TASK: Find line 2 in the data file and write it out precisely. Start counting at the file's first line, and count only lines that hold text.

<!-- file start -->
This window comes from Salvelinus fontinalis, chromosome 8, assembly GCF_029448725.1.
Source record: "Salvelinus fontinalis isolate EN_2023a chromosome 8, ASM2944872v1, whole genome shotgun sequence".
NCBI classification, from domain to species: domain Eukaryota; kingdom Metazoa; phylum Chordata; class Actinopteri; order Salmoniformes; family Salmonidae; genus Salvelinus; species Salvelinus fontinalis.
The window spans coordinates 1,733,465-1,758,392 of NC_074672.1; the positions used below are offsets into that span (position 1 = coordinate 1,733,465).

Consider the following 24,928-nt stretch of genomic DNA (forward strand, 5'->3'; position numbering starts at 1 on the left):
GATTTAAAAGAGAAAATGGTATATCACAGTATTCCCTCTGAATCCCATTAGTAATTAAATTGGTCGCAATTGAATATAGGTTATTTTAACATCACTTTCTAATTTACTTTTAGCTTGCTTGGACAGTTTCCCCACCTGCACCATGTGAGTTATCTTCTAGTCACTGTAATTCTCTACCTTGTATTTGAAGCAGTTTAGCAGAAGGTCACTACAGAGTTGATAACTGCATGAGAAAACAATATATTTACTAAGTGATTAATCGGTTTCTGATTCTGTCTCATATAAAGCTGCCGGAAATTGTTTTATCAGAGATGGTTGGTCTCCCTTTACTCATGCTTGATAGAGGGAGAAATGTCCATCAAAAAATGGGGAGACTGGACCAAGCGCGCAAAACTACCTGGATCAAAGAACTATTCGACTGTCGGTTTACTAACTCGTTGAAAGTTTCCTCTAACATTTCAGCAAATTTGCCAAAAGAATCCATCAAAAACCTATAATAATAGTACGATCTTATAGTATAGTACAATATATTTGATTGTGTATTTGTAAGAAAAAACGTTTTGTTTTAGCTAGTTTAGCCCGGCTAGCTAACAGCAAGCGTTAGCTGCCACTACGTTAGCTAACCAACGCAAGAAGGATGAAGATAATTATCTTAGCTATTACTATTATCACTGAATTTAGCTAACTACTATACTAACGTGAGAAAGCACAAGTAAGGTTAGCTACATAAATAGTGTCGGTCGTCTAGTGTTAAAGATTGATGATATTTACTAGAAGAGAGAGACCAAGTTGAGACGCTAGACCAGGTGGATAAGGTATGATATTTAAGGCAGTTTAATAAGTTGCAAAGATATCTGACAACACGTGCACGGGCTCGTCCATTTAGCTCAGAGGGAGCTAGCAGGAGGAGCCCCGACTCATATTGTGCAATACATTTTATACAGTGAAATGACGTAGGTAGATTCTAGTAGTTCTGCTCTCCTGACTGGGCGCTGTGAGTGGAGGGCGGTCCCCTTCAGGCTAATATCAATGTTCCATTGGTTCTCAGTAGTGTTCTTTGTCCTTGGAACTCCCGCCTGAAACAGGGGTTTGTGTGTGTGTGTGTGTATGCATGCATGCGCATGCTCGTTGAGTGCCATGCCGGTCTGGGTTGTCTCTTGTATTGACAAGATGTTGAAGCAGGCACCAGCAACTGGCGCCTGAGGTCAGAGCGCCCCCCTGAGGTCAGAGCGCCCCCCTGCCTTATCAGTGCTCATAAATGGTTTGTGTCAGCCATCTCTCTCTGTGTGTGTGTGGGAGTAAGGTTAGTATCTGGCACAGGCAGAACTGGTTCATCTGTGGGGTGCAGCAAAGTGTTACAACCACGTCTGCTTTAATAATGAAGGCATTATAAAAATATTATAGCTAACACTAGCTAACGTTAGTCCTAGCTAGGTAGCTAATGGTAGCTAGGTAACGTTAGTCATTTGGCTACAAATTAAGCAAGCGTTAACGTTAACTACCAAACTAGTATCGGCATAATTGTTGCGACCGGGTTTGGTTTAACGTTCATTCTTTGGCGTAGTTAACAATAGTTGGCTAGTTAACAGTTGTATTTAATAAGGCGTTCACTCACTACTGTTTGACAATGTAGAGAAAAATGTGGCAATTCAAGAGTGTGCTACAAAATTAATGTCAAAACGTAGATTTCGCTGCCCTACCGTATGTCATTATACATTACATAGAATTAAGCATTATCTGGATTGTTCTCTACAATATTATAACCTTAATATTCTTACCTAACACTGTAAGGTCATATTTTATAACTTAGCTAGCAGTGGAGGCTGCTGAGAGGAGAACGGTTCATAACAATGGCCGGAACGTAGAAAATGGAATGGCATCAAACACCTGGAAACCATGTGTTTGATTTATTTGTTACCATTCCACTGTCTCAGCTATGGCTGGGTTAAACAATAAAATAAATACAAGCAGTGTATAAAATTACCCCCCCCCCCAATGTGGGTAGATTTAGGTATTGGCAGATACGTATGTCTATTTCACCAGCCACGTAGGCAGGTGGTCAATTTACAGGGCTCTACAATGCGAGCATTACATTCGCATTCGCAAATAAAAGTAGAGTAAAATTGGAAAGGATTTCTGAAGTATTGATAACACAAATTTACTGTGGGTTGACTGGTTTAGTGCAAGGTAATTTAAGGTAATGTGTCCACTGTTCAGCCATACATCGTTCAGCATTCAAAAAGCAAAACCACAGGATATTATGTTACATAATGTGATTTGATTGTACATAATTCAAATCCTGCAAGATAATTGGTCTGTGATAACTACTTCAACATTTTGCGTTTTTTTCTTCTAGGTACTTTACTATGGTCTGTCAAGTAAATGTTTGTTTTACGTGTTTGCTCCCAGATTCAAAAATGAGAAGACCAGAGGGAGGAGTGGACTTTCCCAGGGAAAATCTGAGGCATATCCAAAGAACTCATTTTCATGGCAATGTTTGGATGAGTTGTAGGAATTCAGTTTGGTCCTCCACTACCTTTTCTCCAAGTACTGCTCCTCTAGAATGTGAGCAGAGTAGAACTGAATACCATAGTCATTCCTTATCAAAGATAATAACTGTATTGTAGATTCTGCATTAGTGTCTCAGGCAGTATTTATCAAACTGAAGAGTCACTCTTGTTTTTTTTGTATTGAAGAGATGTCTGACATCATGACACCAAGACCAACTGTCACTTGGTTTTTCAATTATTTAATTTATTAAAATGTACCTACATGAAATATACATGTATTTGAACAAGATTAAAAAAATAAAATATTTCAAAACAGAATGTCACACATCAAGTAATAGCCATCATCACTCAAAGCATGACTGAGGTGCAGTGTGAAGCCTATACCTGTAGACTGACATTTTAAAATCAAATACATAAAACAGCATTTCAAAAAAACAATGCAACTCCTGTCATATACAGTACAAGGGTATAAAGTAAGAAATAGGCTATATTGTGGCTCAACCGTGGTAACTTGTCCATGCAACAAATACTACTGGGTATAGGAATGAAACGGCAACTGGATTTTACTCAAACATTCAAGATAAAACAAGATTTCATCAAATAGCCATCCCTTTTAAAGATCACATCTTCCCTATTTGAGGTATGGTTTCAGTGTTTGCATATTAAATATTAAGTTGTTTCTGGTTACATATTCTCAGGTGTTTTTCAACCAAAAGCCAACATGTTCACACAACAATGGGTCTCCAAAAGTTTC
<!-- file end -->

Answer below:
Source record: "Salvelinus fontinalis isolate EN_2023a chromosome 8, ASM2944872v1, whole genome shotgun sequence".